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From David Boxenhorn <>
Subject Re: Repair taking a long, long time
Date Wed, 20 Jul 2011 12:47:43 GMT
I have this problem too, and I don't understand why.

I can repair my nodes very quickly by looping though all my data (when you
read your data it does read-repair), but nodetool repair takes forever. I
understand that nodetool repair builds merkle trees, etc. etc., so it's a
different algorithm, but why can't nodetool repair be smart enough to choose
the best algorithm? Also, I don't understand what's special about my data
that makes nodetool repair so much slower than looping through all my data.

On Wed, Jul 20, 2011 at 12:18 AM, Maxim Potekhin <> wrote:

> Thanks Edward. I'm told by our IT that the switch connecting the nodes is
> pretty fast.
> Seriously, in my house I copy complete DVD images from my bedroom to
> the living room downstairs via WiFi, and a dozen of GB does not seem like a
> problem, on dirt cheap hardware (Patriot Box Office).
> I also have just _one_ column major family but caveat emptor -- 8 indexes
> attached to
> it (and there will be more). There is one accounting CF which is small,
> can't possibly
> make a difference.
> By contrast, compaction (as in nodetool) performs quite well on this
> cluster. I start suspecting some
> sort of malfunction.
> Looked at the system log during the "repair", there is some compaction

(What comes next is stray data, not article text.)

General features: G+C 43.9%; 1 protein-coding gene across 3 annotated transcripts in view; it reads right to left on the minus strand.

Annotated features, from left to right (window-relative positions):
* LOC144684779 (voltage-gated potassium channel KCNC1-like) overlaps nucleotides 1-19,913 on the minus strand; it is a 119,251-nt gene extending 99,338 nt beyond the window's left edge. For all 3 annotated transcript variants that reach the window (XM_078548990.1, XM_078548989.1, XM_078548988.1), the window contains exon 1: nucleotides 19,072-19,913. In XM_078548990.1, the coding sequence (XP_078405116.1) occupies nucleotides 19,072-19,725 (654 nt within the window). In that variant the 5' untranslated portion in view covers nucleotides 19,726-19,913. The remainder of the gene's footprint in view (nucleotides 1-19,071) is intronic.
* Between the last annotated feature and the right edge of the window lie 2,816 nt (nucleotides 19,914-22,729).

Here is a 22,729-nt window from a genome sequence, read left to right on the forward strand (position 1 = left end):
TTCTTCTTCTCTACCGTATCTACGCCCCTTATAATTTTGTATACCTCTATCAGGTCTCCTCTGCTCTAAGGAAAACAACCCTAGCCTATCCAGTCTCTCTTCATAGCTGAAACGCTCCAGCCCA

> agent doing
> work that I'm not sure makes sense (and I didn't call for it). Disk
> utilization all of a sudden goes up to 40%
> per Ganglia, and stays there, this is pretty silly considering the cluster
> is IDLE and we have SSDs. No external writes,
> no reads. There are occasional GC stoppages, but these I can live with.
> This repair debacle happens 2nd time in a row. Cr@p. I need to go to
> production soon
> and that doesn't look good at all. If I can't manage a system that simple
> (and/or get help
> on this list) I may have to cut losses i.e. stay with Oracle.
> Regards,
> Maxim
> On 7/19/2011 12:16 PM, Edward Capriolo wrote:
>> Well most SSD's are pretty fast. There is one more to consider. If
>> Cassandra determines nodes are out of sync it has to transfer data across
>> the network. If that is the case you have to look at 'nodetool streams' and
>> determine how much data is being transferred between nodes. There are some
>> open tickets where with larger tables repair is streaming more then it needs
>> to. But even if the transfers are only 10% of your 200GB. Transferring 20 GB
>> is not trivial.
>> If you have multiple keyspaces and column families repair one at a time
>> might make the process more manageable.

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